I remember visiting Saint-Malo as a child, and being completely taken by its fortified walls, encircling a city made of stones and protecting it from the sea – from where my imagination considered pirates might come. To me, it was a corsair city all right, with abundant corners to hide in, the strong smell of the ocean, and incredible views from the ramparts.
It was of course impossible for me not to pass through Saint-Malo on our van road trip in Brittany. And after staying there for a couple of days, parked a short 2 min walk from a beautiful beach, I can only urge you to visit St-Malo too. A day trip to Saint-Malo is enough to visit the inner city, walked on the ramparts and spend some time at the beach. A few more days can make it a more comfortable and more in-depth discovery of this beautiful fortified and legendary city.
1. The colourful history of Saint-Malo
Early and Medieval history of St Malo
The history of Saint Malo is a rich and fascinating one. The town was first founded in the 1st century BC by Gauls to defend the entrance of the river Rance. It was then a part of the Saxon Shore in the 4th century AD and the site of a fort aiming to prevent invasions and raids. Two centuries later, the Irish monks Aaron and Brendan chose it to establish a monastic settlement and the city then took its name from the Welsh Saint-Malo (or Saint Maclou) monk who fled there from Britain.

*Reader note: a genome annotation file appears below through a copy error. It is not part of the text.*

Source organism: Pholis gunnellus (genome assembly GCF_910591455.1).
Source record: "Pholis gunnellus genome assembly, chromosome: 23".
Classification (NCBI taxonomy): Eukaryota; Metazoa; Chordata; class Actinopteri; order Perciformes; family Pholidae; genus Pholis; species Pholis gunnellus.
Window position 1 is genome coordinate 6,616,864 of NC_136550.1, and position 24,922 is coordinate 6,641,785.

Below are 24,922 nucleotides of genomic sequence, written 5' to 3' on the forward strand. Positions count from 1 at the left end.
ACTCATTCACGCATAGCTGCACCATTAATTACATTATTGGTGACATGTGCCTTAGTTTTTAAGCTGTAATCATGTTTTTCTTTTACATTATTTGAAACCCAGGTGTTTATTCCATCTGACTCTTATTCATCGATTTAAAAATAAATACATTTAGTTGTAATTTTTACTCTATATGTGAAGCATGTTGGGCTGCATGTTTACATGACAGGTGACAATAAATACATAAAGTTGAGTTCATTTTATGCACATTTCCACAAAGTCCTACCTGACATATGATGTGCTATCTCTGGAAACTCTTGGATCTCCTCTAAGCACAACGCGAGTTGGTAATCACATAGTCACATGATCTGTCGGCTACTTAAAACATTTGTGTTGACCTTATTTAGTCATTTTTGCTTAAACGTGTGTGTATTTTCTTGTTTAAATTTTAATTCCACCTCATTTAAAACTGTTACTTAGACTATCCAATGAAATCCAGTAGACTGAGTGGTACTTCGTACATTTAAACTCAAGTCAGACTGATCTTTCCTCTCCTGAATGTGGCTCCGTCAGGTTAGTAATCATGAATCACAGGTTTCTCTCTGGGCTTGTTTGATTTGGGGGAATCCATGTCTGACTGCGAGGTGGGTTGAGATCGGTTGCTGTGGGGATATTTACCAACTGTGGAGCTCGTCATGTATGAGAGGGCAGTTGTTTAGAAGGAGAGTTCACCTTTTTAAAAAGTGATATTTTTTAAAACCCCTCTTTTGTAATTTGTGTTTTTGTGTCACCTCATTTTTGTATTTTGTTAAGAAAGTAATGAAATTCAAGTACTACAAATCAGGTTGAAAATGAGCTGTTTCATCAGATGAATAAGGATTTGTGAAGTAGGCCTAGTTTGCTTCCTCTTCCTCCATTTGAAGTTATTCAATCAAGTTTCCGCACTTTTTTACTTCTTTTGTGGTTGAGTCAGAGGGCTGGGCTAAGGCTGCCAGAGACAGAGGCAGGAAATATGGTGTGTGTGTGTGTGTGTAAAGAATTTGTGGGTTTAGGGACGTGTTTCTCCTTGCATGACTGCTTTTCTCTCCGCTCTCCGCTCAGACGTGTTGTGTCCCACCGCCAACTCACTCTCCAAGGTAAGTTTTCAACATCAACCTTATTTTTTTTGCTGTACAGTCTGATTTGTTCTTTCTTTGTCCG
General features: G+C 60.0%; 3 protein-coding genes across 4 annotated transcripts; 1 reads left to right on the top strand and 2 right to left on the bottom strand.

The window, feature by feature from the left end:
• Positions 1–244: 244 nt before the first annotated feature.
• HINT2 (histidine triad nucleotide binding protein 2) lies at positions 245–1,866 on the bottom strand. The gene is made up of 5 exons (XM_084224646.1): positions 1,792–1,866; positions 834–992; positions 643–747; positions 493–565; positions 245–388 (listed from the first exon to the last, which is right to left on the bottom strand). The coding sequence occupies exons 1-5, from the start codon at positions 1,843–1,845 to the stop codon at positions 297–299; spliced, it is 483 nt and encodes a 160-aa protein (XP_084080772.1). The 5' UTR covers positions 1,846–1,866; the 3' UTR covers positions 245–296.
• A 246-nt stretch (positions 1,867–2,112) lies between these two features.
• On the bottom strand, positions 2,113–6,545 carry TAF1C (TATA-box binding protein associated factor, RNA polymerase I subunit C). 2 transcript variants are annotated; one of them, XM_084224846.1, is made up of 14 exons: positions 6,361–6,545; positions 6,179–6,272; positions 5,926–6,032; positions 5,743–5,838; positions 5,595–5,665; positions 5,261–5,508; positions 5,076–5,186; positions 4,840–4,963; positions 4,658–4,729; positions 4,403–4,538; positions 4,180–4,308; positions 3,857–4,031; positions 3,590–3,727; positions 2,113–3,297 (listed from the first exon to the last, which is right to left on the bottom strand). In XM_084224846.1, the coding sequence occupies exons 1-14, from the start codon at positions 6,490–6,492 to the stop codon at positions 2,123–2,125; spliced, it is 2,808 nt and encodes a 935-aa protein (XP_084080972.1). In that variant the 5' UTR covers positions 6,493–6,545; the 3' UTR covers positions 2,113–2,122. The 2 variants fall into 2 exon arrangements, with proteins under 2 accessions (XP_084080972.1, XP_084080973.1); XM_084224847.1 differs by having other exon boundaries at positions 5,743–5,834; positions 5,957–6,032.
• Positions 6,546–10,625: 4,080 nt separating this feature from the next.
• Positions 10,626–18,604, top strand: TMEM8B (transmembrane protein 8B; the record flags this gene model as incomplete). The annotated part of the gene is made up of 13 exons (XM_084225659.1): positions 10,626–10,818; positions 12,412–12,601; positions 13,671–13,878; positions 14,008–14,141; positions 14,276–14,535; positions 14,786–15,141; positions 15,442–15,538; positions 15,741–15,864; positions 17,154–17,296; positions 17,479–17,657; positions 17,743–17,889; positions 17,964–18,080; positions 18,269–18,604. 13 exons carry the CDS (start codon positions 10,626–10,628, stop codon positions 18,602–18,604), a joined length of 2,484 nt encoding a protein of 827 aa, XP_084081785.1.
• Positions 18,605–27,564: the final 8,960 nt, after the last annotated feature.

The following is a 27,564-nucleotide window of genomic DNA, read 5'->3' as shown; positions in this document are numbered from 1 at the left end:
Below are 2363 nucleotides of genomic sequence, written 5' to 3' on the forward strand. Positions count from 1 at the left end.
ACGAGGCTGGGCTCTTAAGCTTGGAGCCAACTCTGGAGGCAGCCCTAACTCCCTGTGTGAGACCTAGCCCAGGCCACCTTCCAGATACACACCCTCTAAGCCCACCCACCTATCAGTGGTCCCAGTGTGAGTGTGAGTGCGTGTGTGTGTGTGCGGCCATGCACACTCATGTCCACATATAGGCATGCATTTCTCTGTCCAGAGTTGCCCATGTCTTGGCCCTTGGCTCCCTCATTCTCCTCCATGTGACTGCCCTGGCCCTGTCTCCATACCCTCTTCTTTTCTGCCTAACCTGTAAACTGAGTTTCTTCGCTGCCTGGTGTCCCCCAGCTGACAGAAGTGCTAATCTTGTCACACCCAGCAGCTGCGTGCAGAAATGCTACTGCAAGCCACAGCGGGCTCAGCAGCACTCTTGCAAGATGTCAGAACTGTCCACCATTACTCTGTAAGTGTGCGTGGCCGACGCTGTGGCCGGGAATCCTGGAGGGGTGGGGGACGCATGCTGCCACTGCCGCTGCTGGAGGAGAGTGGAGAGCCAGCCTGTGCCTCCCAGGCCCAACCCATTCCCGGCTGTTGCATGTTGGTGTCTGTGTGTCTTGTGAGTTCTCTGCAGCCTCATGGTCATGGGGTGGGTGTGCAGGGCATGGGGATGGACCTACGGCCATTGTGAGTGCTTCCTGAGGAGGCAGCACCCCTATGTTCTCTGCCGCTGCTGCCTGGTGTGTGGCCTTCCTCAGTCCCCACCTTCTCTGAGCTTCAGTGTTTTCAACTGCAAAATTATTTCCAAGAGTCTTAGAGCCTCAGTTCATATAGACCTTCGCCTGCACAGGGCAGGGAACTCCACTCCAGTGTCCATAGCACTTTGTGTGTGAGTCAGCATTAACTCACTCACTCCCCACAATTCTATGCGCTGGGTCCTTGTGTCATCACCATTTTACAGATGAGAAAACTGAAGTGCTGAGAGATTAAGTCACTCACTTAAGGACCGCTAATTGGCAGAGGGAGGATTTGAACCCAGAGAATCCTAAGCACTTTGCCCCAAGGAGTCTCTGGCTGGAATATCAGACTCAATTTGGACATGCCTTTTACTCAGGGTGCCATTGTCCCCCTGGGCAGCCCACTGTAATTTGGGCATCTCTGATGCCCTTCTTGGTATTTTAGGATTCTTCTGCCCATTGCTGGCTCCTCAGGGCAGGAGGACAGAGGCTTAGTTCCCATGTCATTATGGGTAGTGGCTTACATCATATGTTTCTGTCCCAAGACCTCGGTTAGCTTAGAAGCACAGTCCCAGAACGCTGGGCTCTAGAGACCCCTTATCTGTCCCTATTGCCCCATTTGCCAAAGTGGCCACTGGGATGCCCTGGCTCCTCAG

The Bretons are proud and rebellious people, but the Malouins took it even further in the end of the 16th century, when they declared Saint-Malo an independent republic distinct from France and even from Brittany for economical and religious reasons – which lasted for almost 4 years.
Corsairs and pirates in Saint-Malo
It is infamous that Saint-Malo was the home of corsairs, pirates and privateers – forcing British ships to pay tribute and provide wealth. In the 17th and 18th century, the pirates were even granted licence and charged by the king of France to bring back a pourcentage of the profit they made by raiding and capturing foreign ships!
Jacques Cartier, who is said to have discovered Canada, was from Saint-Malo and sailed from there. The same is true for Louis-Antoine de Bougainville who discovered the Falkland Islands which he named Îles Malouines after his home city.
World War II
Saint-Malo was bombarded by the Allies (the American and the British) who wrongly believed the walled city to be a huge enemy base. In fact, the Nazis had mainly taken positions outside of the walls and only about 70 of them stood inside the walls, with all of the inhabitants, who were not evacuated. A huge part of the town was destroyed, including the wall, the castle and the cathedral.
It was rebuilt stone by stone, as closely as the original as possible, from 1948 and until 1960. This is why the house still have granite facades and pitched grey slate roofs and that the ramparts, the castle and the cathedral look exactly the same as they did before the bombardment. Saint-Malo is now home to more than 44.000 people, a number five times higher during the summer as Saint-Malo is one of the most popular cities to visit in Brittany.
2. The views from the 2km long ramparts